One of the handiest devices to come along to enhance your enjoyment of the outdoors is a GPS unit. With one of these you need never lose your way in the woods, always find your way back to your favorite fishing or mushroom hunting spot, or more importantly, find your truck.
Just for review, GPS means Global Positioning System. This is a network of satellites (established by the military) that circle the Earth, and each sends out a signal that can be picked up by a handheld receiver, which uses the location of these signals to do a math trick called triangulation to figure out exactly where on the planet you are standing. The GPS shows your location by giving you its latitude and longitude. If you remember your high school geology, latitude is a series of calculated lines that run east and west, while longitude are lines that run north and south. Where the two cross is your location, and that location is your “coordinates”.
Knowing the “lat and long” of your location is interesting but doesn’t mean much to you unless you’re trying to find yourself on a map. What is useful is that the GPS unit can save these coordinates as a “waypoint” identified by a number or a chosen name. For example, you’ve found a great place to deer hunt and you want to find it again next trip. You turn on your GPS unit, and when it’s had time to find several satellites, you push a button and save the spot as “waypoint 16” for example, or you punch in a name and call the waypoint “Buck 1”. Then, and here’s the beauty of it, when you show up next trip and park your truck, you turn on the GPS, and using a feature called “Find “or “GOTO” you tell it you want to go to Buck 1. An arrow pops up on a screen that points in the direction you should walk and tells how far you are from it. Just follow the arrow and it will take you back to the spot. Usually the accuracy of a GPS unit in our area is around 15 feet, so it will get you plenty close enough. It’s a good idea to always mark where you parked the truck as a waypoint so you can easily find it again. I can’t tell you how useful that is at two in the morning. The unit can also save a “track”, a line of travel you walked, drove, or rode a bike. This allows you to retrace your trip pretty accurately.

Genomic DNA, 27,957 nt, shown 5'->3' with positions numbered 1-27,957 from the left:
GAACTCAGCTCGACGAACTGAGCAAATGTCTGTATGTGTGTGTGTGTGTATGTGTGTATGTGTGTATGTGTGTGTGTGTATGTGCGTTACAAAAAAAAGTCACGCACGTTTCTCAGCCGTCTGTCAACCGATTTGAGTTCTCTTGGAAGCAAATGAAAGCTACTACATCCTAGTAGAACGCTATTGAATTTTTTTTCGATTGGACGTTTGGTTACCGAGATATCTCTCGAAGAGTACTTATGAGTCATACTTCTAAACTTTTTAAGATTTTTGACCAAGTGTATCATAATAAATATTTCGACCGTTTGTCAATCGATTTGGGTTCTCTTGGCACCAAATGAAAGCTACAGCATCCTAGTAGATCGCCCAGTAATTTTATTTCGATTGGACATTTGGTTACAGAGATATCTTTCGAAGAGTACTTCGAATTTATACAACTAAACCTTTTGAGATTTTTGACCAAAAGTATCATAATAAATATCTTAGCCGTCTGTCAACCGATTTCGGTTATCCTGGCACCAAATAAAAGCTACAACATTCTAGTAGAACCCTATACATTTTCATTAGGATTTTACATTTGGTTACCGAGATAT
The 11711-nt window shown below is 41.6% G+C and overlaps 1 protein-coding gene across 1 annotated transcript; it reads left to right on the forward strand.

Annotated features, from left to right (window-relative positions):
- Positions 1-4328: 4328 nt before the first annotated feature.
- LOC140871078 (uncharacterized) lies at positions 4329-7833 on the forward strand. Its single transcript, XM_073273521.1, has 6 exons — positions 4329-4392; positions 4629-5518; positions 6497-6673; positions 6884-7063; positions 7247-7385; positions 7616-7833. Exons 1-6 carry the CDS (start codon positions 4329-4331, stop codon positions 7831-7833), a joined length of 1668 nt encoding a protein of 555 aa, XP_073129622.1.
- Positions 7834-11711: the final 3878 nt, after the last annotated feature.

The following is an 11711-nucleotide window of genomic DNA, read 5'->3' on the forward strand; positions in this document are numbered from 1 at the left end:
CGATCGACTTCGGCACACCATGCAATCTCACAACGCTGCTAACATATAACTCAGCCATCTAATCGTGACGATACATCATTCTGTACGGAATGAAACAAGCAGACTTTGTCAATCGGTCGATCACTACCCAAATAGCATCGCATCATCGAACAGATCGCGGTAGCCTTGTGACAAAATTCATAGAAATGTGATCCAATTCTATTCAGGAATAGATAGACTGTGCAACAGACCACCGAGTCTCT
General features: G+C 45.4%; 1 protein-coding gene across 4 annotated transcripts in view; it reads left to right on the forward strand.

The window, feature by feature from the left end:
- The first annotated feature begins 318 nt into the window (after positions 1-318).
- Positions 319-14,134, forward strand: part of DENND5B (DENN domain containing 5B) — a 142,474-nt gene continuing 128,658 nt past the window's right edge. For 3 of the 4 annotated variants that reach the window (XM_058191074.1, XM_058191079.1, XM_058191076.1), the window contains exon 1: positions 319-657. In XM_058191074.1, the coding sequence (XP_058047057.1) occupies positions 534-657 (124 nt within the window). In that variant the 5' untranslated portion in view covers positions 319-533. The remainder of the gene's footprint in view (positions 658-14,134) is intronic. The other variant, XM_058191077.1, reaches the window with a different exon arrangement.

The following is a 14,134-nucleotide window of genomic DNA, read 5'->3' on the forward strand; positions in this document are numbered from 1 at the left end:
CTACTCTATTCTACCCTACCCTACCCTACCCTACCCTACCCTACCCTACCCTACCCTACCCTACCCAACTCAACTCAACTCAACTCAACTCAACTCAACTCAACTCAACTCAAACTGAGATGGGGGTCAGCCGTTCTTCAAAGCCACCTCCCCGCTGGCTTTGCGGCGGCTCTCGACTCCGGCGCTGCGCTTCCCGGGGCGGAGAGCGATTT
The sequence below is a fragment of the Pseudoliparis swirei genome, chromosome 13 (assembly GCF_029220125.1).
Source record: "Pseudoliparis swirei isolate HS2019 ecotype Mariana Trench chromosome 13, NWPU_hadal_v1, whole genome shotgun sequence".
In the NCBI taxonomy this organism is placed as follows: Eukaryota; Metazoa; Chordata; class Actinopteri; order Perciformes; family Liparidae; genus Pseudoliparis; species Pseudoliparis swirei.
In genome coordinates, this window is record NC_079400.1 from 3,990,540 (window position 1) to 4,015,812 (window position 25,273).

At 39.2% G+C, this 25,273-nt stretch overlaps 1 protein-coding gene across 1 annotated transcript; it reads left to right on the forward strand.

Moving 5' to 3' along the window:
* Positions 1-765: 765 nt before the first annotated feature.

Low end GPS hand held units run around $100, or you can spend more and get one that displays maps with road locations and even topographic land features. Some can give you sunrise and sunset times for each day, and other information. They really are amazing little devices. I have run into trouble using the units under a thick forest canopy or in really rough terrain with tall mountains and deep valleys, so I would recommend getting one with an external antenna that will hopefully pick up the satellite signals better. The units seem to need to pick up a good signal from at least four different satellites to be really accurate. GPS units can be found in most outdoor catalogs. Garmin, Magellan, and Brunton are few name brands.